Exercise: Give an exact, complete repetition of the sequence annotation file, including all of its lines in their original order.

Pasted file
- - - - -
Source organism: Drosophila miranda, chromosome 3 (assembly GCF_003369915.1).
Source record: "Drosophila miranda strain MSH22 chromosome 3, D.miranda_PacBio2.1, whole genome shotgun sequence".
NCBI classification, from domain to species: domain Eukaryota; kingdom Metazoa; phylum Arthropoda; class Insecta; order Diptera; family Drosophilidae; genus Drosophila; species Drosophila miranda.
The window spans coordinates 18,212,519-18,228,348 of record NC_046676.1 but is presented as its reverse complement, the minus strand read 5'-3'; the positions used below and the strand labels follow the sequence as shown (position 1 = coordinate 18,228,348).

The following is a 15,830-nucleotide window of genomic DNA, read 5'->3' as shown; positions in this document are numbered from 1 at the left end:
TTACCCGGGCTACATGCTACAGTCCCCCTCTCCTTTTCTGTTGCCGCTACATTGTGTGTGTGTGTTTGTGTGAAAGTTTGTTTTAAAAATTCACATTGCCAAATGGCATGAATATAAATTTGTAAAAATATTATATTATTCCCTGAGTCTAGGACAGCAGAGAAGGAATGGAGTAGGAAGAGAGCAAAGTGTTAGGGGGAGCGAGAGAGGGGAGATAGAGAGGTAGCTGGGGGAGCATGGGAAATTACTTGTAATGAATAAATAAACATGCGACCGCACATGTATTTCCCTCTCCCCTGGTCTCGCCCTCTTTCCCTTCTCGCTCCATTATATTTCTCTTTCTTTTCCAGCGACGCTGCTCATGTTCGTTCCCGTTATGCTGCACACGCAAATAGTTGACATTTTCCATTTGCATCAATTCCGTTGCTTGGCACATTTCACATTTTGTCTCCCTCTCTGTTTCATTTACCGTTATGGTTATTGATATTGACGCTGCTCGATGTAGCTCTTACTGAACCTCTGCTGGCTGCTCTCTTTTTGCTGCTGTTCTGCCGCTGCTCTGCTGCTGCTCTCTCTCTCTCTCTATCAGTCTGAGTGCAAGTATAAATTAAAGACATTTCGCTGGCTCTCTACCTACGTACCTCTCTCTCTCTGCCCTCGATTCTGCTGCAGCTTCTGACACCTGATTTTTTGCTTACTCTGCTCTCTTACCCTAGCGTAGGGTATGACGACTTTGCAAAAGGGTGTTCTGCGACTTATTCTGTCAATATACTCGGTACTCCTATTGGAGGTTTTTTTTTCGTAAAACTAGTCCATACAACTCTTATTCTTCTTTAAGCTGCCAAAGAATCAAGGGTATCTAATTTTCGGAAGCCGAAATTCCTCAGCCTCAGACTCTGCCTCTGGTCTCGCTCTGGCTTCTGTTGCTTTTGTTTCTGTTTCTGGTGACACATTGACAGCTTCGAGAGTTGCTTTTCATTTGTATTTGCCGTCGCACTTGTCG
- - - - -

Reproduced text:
Source organism: Drosophila miranda, chromosome 3 (assembly GCF_003369915.1).
Source record: "Drosophila miranda strain MSH22 chromosome 3, D.miranda_PacBio2.1, whole genome shotgun sequence".
NCBI classification, from domain to species: domain Eukaryota; kingdom Metazoa; phylum Arthropoda; class Insecta; order Diptera; family Drosophilidae; genus Drosophila; species Drosophila miranda.
The window spans coordinates 18,212,519-18,228,348 of record NC_046676.1 but is presented as its reverse complement, the minus strand read 5'-3'; the positions used below and the strand labels follow the sequence as shown (position 1 = coordinate 18,228,348).

The following is a 15,830-nucleotide window of genomic DNA, read 5'->3' as shown; positions in this document are numbered from 1 at the left end:
TTACCCGGGCTACATGCTACAGTCCCCCTCTCCTTTTCTGTTGCCGCTACATTGTGTGTGTGTGTTTGTGTGAAAGTTTGTTTTAAAAATTCACATTGCCAAATGGCATGAATATAAATTTGTAAAAATATTATATTATTCCCTGAGTCTAGGACAGCAGAGAAGGAATGGAGTAGGAAGAGAGCAAAGTGTTAGGGGGAGCGAGAGAGGGGAGATAGAGAGGTAGCTGGGGGAGCATGGGAAATTACTTGTAATGAATAAATAAACATGCGACCGCACATGTATTTCCCTCTCCCCTGGTCTCGCCCTCTTTCCCTTCTCGCTCCATTATATTTCTCTTTCTTTTCCAGCGACGCTGCTCATGTTCGTTCCCGTTATGCTGCACACGCAAATAGTTGACATTTTCCATTTGCATCAATTCCGTTGCTTGGCACATTTCACATTTTGTCTCCCTCTCTGTTTCATTTACCGTTATGGTTATTGATATTGACGCTGCTCGATGTAGCTCTTACTGAACCTCTGCTGGCTGCTCTCTTTTTGCTGCTGTTCTGCCGCTGCTCTGCTGCTGCTCTCTCTCTCTCTCTATCAGTCTGAGTGCAAGTATAAATTAAAGACATTTCGCTGGCTCTCTACCTACGTACCTCTCTCTCTCTGCCCTCGATTCTGCTGCAGCTTCTGACACCTGATTTTTTGCTTACTCTGCTCTCTTACCCTAGCGTAGGGTATGACGACTTTGCAAAAGGGTGTTCTGCGACTTATTCTGTCAATATACTCGGTACTCCTATTGGAGGTTTTTTTTTCGTAAAACTAGTCCATACAACTCTTATTCTTCTTTAAGCTGCCAAAGAATCAAGGGTATCTAATTTTCGGAAGCCGAAATTCCTCAGCCTCAGACTCTGCCTCTGGTCTCGCTCTGGCTTCTGTTGCTTTTGTTTCTGTTTCTGGTGACACATTGACAGCTTCGAGAGTTGCTTTTCATTTGTATTTGCCGTCGCACTTGTCG